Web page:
Your credit score is the numerical value assigned based on the information on your credit report. Credit-reporting bureaus use complex and proprietary algorithms to calculate these, but the most widely used are FICO scores. FICO scores can range from 300 to 850, and they give potential lenders an idea of how much of a financial risk you are. To them, the higher the score, the more likely you are to repay the debt and not be late on payments or go into default.
How Are Credit Scores Calculated
Each type of credit score uses algorithms to calculate the potential risk by adding value to items such as payment history and number of credit inquiries. For FICO scores, there are 5 factors used to calculate credit scores. Each factor has different weight in how much they affect your credit score.
- 35% – Payment History
The greatest impact on your credit score is paying off debts on time. If you have late payments, delinquencies, or charges, your score will be impacted negatively. However, having a few late payments doesn’t mean that you will automatically have a low score since this is just one piece of the information used to calculate the credit scores.
- 30% – Amount Owed
The ratio between the amount owed and the remaining available credit has a high impact as well. Owing money on credit accounts doesn’t necessarily have a negative impact on the score, but having high balances can indicate that the person is overexerted and more likely to miss payments.
- 15% – Credit History
The length of time credit lines have been opened increases your score. Note that it is also taken into consideration how long it has been since you used certain accounts.
- 10% – Type of Credit
Types of credit, such as credit cards, retail accounts, installment loans, and mortgage loans will be taken into consideration. Having good debt, such as credit cards and installment loans, will bring up your scores.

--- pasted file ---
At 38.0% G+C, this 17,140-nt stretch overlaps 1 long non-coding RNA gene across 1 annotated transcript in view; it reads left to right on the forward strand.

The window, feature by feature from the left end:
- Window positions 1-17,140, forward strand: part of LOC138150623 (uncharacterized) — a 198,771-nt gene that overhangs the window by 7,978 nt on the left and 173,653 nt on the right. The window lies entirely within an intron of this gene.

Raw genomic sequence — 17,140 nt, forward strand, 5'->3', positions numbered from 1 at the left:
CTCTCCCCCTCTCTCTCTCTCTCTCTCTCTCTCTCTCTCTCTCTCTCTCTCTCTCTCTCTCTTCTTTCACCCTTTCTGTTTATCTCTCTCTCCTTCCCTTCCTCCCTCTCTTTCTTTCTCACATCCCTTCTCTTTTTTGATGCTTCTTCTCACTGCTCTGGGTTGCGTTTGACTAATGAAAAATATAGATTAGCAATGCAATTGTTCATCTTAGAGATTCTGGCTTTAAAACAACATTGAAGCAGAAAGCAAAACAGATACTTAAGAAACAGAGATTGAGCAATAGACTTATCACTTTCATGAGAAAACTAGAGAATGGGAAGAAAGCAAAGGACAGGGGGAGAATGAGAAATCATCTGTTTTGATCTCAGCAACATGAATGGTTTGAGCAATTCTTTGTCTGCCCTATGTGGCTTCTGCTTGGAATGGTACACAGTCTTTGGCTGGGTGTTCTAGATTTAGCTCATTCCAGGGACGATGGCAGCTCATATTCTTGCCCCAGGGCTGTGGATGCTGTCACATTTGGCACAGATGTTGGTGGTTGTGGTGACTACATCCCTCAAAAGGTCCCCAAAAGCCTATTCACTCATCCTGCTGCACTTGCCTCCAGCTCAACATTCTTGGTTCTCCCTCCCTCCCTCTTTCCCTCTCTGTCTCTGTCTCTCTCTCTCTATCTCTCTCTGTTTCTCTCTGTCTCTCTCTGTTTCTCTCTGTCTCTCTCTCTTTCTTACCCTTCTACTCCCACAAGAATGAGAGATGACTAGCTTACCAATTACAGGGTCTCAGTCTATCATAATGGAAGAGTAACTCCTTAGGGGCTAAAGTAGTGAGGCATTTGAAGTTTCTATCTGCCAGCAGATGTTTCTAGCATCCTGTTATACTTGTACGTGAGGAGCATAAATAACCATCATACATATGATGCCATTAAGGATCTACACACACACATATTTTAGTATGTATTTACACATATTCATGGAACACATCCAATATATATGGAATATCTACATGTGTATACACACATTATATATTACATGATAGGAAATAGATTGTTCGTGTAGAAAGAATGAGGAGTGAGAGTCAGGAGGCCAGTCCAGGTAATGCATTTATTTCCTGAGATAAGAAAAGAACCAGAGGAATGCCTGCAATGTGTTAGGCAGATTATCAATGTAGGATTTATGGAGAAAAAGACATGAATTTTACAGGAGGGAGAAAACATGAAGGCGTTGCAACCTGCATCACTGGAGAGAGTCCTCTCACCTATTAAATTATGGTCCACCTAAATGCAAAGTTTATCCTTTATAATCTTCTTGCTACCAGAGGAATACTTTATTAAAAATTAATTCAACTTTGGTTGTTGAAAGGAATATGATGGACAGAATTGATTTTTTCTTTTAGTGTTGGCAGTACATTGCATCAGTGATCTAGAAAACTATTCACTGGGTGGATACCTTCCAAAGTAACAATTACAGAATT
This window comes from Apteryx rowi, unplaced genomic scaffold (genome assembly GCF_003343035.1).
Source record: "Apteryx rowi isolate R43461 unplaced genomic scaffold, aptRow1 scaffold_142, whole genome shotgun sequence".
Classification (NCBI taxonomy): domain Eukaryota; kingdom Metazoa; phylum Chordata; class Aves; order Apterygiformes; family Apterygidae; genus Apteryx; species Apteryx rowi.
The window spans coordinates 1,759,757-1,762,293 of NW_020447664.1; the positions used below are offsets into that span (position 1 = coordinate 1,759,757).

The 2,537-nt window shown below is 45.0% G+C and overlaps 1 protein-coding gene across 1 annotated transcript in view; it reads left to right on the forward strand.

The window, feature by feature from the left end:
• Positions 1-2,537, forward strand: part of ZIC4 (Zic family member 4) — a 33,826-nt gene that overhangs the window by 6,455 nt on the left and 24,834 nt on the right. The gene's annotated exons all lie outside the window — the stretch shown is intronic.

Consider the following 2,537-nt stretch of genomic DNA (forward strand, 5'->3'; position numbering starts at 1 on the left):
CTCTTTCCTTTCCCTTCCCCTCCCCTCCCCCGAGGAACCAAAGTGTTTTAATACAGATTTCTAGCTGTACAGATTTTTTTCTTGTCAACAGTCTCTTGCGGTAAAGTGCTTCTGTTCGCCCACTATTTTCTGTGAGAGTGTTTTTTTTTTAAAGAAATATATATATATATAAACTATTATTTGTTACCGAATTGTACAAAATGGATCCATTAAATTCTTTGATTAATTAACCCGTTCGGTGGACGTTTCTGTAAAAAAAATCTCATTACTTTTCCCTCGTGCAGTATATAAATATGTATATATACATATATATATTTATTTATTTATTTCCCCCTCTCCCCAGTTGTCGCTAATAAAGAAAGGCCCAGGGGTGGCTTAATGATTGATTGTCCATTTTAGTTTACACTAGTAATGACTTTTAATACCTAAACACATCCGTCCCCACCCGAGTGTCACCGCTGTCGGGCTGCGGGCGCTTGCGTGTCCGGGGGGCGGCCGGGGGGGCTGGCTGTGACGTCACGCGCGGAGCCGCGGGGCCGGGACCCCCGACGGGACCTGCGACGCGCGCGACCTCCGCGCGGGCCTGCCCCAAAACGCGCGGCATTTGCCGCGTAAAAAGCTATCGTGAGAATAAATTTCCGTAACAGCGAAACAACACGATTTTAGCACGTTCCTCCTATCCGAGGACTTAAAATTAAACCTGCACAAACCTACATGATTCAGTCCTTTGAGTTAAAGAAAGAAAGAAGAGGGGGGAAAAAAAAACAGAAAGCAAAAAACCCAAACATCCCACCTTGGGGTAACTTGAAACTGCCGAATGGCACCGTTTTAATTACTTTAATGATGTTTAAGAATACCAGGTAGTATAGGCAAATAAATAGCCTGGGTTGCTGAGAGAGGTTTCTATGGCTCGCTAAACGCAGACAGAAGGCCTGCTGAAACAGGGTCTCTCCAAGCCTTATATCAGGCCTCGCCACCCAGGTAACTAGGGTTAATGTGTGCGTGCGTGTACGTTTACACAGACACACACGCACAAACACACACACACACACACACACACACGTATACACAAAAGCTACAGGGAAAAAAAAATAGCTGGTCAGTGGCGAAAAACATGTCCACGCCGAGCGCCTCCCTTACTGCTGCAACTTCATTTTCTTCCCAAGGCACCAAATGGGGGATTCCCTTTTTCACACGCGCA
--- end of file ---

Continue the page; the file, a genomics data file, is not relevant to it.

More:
- 10% – Inquiries and New Credit
The number of inquiries and new credit accounts are taken into consideration since people that opened several credit accounts in a short period of time are a greater risk of not paying back their loans.
Knowing your FICO score and credit worthiness is important, especially if you are looking to get a new loan. You can use websites that provide free credit scores, but often these websites provide you with an estimate rather than your actual score. The Consumer Financial Protection Bureau (CFPB) published a report on the differences between credit scores available to consumers and those to lenders, so make sure you do your research before you submit an application for a loan. Should you have any questions about credit scores, whether you qualify for a mortgage loan with your current credit score, or how to apply for a loan, click here to contact one of our licensed mortgage loan originators today!